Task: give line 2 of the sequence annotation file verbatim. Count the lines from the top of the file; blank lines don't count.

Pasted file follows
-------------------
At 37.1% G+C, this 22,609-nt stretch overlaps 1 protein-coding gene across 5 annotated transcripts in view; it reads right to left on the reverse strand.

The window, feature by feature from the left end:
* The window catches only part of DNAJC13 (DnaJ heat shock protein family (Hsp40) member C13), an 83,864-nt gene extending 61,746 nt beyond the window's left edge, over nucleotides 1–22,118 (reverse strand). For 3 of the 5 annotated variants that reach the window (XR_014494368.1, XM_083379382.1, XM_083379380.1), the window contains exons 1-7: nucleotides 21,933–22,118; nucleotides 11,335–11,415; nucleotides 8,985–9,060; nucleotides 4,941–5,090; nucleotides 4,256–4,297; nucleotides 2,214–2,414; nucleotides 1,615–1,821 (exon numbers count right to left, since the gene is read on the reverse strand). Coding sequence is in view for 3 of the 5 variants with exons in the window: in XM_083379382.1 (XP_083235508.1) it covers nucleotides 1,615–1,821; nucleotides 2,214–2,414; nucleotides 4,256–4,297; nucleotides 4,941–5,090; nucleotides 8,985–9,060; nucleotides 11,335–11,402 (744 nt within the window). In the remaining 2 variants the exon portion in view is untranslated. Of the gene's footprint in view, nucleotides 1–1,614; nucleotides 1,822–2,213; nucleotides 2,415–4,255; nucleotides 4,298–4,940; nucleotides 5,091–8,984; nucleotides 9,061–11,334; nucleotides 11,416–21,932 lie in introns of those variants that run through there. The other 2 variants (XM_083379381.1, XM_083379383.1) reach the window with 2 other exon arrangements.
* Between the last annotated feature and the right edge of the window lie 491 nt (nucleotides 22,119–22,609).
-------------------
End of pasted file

The window, feature by feature from the left end: